WHEN King Charles III makes his way to Westminster Abbey for his Coronation on Saturday, I plan to be among the thousands of people lining the route to wish him well on what will be an important day for all of Britain.
And I’ll also be happy to join the chorus of millions swearing allegiance to the King, as the public are invited to make the pledge for the first time in the Coronation’s history.
Across the country, people of every faith and ethnic background will also be watching this great spectacle on their televisions.
But the first coronation of a monarch for 70 years is about far more than the pomp, or the opportunity to glimpse the ornate Diamond Jubilee State Coach.
We can take comfort in a ceremony that represents the stability we enjoy from the continuation of the monarchy.
There are some people, though, who are trying to undermine that sense of security.
Union Jack flags
We are told by left-leaning commentators that this is an institutionally racist country, that Britain should apologise for its imperialist past, that the King should be sorry for slavery and that the flag is a symbol of the Far Right.
In my experience, nothing could be further from the truth.
Three decades ago, when I arrived for my first day at primary school in South East London, from India, aged eight, I didn’t speak more than two words of English.
My grandfather told me I could get by, initially, by saying just “thank you” and “pardon”. He was right.
The children and teachers in what was a 95-per-cent white-population school never made me feel like an outsider.
Thanks to the opportunities afforded me by this country, I attended grammar school, joined the Foreign Office, campaigned to be an MP for the Conservative Party and set up think tank the Global Britain Centre, which aims to help this country to make the most of the benefits of Brexit.
During all my time knocking on doors during election campaigns, in both rural and urban Britain, I have never once received a racist comment.
A few people might have torn up the Conservative leaflets I was handing out, and slammed doors in my face, but that’s politics.
I believe the majority of the immigrant population feel the same way. They will wave their Union Jack flags and feel proud when the crown is placed on His Majesty’s head.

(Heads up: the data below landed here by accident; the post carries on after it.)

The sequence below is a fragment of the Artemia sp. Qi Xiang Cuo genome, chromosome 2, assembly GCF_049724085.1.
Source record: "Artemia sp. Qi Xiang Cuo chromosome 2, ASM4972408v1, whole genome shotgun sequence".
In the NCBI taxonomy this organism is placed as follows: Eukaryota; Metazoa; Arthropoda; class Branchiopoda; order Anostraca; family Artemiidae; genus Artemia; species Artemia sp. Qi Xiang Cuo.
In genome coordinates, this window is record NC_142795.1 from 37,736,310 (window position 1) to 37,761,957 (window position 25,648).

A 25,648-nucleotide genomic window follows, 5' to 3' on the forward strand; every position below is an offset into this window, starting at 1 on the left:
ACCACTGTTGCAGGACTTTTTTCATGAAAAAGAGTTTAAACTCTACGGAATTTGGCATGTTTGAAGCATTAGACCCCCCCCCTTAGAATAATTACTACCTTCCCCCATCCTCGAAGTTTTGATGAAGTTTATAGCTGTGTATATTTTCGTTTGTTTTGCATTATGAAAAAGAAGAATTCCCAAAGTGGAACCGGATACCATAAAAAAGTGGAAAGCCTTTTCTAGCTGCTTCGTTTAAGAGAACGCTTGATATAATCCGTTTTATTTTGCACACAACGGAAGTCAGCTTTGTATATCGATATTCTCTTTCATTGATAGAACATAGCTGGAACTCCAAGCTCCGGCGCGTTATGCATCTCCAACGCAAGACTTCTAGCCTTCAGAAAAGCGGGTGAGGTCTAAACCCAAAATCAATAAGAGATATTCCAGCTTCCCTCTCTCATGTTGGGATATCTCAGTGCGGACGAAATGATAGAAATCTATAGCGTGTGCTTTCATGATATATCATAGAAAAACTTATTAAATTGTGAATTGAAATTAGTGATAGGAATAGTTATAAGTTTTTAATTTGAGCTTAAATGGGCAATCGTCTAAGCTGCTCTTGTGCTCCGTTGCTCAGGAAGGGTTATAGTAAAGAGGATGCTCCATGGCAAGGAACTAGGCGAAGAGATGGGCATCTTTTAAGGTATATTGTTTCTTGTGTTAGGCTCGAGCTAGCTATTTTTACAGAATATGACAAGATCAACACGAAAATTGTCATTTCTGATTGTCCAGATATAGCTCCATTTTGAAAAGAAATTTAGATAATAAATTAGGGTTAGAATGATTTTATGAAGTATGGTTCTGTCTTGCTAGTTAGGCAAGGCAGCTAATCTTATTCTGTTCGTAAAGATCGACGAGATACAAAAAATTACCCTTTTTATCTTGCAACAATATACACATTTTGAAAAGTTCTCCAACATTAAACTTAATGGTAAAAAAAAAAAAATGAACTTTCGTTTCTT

This feeling was confirmed to me on St George’s Day after I posted a photograph on Twitter of myself draped in the English flag.
I wrote, “This is my flag, this is your flag, this is OUR flag”, and said we should be proud of our country.
It was viewed by nearly 750,000 people and received an overwhelmingly positive response.
Once you scratch past the surface, most of the country is proud of this nation and the monarchy.
We saw that silent majority when the Queen sadly passed away last year, with hundreds of thousands of people turning out to pay their respects.
I return to India quite often and know she was our highest-profile diplomat.
Her Majesty was global Britain.
King Charles will be wonderful in that role as well, and has strong connections with India, having visited the country many times.
In the 19th century, India came under the control of the British Crown and there are some commentators who wish the monarchy to be eternally sorry for that period of history.
Ten years ago, our then Prime Minister David Cameron expressed regret for the Jallianwala Bagh massacre of hundreds of protesters in 1919, which was carried out in the Punjab region where I was born.
It has been argued that he should have gone further, with a national apology, but I am not sure what value such a virtue-signalling act would add to the blossoming UK-India special relationship of today.
Since setting up the Global Britain Centre last year, we have been speaking to allies across the world to see what our nation means to them.
They tell us that we epitomise free democracy, free trade and free enterprise.
It is that reputation that will allow us to capitalise on the benefits of Brexit, rather than constantly cherry-picking some things to politicise about the past while spitefully ignoring the great and historic British achievements which have made the world a better place.
This month, it was revealed that Buckingham Palace is helping researchers investigating links between the Royal Family and slavery.
Most welcoming nation
I do not think Charles should apologise for this country’s part in the slave trade or that our Government ought to pay reparations.
Instead, the King should talk about how the United Kingdom led the way with the abolition of slavery in the 19th century, and what this country is doing to fight present-day slavery.
Having travelled the world, meeting the great and the good for all of his life, King Charles is better placed than anyone to represent this country on the global stage.
The truth is, we are the world’s most welcoming and warm-hearted nation, which asks only where you are going, not where you are from, and that is the vision King Charles can advance — an open and forward-thinking global Britain.
That is Britain’s true tradition, which will continue after the King takes his oath this weekend.
Our United Kingdom and our Union Jack are global synonyms for freedom, liberty and democracy. Be proud of our Britain — a global force for good.
- Aman Bhogal is a Conservative campaigner and former parliamentary candidate.